A great example for this kind of recycling is Codif‘s active ingredient Hydrasalinol. This ingredient is manufactured from glasswort (Salicornia herbacea). After the active components have been extracted the residue of these plants is still rich in mineral salts. When the plant remains are scattered onto the soil of the greenhouses they turn into a thick mulch. The mulch prevents weeds from growing whilst at the same time nourishing the new plants with important minerals – a completely natural cycle.
Codif‘s aim for this year is to measure the precise amount of waste generated by the production of each cosmetic ingredient. And the company is thinking even further: each year, Codif invests a six-figure sum into research to determine the biodegradability of its ingredients.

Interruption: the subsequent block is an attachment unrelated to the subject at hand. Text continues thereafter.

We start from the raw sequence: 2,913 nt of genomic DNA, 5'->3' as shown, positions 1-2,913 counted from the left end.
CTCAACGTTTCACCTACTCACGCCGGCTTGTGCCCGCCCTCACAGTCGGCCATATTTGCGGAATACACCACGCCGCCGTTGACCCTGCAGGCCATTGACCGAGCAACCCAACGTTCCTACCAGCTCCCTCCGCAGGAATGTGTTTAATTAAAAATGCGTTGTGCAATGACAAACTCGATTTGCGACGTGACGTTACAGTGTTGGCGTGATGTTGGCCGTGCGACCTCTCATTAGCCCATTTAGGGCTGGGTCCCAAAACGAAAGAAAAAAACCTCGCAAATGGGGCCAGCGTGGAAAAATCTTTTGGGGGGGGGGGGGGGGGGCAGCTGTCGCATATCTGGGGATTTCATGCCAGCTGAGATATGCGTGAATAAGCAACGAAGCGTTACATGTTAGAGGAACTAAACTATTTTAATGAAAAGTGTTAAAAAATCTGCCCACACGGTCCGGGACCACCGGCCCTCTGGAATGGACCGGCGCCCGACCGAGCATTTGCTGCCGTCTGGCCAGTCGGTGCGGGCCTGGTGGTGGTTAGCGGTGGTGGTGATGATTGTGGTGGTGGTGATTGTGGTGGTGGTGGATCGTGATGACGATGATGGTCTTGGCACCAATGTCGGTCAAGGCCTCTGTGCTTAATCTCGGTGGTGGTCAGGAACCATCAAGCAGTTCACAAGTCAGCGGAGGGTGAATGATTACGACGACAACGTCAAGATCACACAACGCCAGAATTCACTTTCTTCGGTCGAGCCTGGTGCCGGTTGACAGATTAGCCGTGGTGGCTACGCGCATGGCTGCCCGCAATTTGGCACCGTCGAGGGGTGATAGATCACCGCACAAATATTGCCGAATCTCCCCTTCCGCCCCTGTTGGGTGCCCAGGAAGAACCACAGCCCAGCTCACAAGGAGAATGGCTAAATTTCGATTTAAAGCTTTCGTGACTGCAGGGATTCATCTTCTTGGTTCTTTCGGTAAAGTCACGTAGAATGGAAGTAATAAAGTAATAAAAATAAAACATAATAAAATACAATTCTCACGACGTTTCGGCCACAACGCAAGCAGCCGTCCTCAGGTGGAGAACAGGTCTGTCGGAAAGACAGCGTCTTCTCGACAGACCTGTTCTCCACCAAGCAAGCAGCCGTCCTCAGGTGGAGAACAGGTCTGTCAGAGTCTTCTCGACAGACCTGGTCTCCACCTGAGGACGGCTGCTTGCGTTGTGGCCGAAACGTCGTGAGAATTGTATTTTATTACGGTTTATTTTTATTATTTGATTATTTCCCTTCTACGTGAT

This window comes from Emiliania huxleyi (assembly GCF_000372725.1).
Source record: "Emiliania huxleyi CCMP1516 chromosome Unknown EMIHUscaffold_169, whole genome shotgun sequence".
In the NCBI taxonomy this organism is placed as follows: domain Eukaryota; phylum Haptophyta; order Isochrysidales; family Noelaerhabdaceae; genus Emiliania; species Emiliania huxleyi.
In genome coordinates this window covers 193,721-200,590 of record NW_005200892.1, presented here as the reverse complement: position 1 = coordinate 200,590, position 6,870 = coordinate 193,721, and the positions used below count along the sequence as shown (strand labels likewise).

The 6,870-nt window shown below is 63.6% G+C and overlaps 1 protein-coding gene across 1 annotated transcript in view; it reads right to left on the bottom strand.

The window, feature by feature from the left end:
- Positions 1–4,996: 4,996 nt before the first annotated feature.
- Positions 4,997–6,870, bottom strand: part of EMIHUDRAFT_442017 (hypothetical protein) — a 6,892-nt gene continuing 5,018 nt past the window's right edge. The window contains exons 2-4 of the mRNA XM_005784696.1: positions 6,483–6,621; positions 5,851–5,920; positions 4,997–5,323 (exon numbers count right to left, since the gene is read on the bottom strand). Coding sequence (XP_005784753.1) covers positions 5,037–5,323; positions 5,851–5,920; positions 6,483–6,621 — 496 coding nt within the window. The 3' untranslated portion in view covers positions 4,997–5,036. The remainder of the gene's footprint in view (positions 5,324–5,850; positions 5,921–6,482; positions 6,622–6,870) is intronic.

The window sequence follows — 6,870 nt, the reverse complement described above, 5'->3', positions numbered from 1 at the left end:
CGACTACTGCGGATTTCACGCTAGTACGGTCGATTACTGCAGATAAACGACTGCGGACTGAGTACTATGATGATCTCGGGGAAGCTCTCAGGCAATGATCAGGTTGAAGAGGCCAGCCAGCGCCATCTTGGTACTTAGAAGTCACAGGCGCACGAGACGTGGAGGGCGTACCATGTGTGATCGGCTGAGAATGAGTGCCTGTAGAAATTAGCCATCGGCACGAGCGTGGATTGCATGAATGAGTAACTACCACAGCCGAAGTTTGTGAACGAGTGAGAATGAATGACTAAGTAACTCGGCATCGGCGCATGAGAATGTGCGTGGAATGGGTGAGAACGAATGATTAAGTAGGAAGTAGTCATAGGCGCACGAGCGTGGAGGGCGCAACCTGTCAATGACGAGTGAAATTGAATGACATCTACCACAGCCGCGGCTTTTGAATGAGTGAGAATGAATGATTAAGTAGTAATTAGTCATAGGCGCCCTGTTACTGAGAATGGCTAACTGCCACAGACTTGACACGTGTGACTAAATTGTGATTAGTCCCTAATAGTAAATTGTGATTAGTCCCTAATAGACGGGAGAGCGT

Sustainable plans for the future
For the last few years, sustainability ratings agency EcoVadis has been evaluating Codif’s operations. EcoVadis measures parameters like the impact a company has on the environment and the climate (like CO2 emissions) as well as ethical and sustainable management practices and standards across the entire production chain. Every year since 2018 Codif has been awarded the Gold standard – only 9% of companies in the international cosmetics industry manage to achieve this rating.
Besides optimising current measures Codif is also focusing on developing new and intelligent ways to further increase its sustainability. Boosting the biodiversity of our planet has been the company’s primary goal for many years. Gabrielle told me that Codif is thinking in circular patterns: the goal is to reflect the ingenious marine eco system in every cosmetic ingredient, from the production to its application on the skin. A very good plan!
In the next episode, I put on a protective lab coat, a bonnet and the obligatory shoe covers….